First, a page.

The Orthodox Church of Ukraine had already broken away from the Russian Orthodox Church, but now it is going one step further. The Church is allowing its congregations for the first time to no longer celebrate Christmas according to the Eastern calander, as in Russia, on 7 January, but on 25 December.
The decision is a historic new step away from Moscow and closer to the West. The Ukrainian and Russian Orthodox churches used to celebrate Christmas at the same time. Orthodox Christians thus follow the old, Julian calendar, according to which Jesus was born on 7 January.
Ukrainian priests are now allowed to decide for themselves whether to keep Christmas on 7 January or 25 December. The population itself is also given a choice on which date to celebrate Christmas, according to archbishop and spokesman of the Kyiv Patriarchate Yevstratiy Zoria.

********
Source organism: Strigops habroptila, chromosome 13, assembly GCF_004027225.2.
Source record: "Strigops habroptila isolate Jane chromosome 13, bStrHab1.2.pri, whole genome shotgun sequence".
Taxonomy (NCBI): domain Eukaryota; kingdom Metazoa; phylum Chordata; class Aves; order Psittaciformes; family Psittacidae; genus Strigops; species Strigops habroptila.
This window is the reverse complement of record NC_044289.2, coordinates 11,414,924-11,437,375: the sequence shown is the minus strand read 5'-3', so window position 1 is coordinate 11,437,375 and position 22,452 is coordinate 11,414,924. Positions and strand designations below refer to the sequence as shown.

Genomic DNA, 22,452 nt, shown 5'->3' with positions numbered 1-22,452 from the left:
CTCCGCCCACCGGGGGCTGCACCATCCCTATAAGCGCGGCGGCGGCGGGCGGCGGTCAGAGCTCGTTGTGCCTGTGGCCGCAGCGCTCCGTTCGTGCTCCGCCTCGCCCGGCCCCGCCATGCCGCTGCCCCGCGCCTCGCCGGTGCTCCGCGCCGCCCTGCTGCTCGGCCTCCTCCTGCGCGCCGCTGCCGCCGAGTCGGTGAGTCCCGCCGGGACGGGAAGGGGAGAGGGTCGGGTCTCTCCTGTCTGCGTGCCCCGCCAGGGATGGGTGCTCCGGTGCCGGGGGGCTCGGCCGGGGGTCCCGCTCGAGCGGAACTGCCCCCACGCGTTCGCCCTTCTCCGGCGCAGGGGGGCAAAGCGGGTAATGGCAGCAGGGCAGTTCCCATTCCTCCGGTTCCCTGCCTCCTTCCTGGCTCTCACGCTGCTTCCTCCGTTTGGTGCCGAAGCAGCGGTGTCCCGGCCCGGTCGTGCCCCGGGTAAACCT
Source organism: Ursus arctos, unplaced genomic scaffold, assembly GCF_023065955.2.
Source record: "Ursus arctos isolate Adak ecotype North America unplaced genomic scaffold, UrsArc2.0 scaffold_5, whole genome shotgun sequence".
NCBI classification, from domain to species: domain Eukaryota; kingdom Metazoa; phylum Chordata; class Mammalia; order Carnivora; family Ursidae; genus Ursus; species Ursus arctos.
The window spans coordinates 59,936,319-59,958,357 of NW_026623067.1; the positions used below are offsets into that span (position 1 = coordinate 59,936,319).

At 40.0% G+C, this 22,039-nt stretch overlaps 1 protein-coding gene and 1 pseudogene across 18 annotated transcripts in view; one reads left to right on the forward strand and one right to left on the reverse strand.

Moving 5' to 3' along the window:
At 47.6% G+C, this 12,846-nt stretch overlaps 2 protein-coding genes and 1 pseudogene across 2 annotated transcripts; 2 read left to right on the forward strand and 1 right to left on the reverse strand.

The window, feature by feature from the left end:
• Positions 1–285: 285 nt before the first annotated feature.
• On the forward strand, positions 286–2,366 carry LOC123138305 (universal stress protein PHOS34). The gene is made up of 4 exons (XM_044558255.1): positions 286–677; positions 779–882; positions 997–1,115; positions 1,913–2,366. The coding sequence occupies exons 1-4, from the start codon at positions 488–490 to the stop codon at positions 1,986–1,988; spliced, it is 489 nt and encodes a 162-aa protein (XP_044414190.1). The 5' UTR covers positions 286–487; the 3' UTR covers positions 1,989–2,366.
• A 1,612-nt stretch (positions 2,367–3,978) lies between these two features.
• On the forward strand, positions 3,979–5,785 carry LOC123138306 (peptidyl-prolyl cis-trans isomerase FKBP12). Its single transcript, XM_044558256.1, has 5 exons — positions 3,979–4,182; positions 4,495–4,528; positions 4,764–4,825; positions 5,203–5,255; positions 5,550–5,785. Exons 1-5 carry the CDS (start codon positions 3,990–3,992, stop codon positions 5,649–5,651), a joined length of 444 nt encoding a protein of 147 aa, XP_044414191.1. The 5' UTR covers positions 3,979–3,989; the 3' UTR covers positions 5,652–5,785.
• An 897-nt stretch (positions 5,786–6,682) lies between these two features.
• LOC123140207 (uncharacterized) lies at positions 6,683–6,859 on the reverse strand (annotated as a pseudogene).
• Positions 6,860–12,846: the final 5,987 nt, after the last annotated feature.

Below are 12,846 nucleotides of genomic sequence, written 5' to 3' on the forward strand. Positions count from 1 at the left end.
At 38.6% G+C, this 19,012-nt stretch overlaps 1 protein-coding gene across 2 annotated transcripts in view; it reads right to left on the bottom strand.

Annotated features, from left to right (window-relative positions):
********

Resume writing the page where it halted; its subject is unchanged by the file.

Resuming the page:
In an interview with The Guardian, Zoria said: “We don’t want to force anyone. We understand that doesn’t resolve anything,” he said. “I personally will decide what to do after talking with my parishioners. It’s better to promote this process slowly and successfully.” Furthermore, Zoria said, data would be collected to see how many believers attended services on 25 December, which falls on a Sunday this year.
The question of when to celebrate Christmas has been a matter of longstanding debate in Ukraine. Before the large-scale Russian invasion of 24 February 2022, a third of Ukrainians were already in favour of switching to the Western date of 25 December. Their numbers have probably increased as the war has vastly increased the number of opponents of Russia in Ukraine.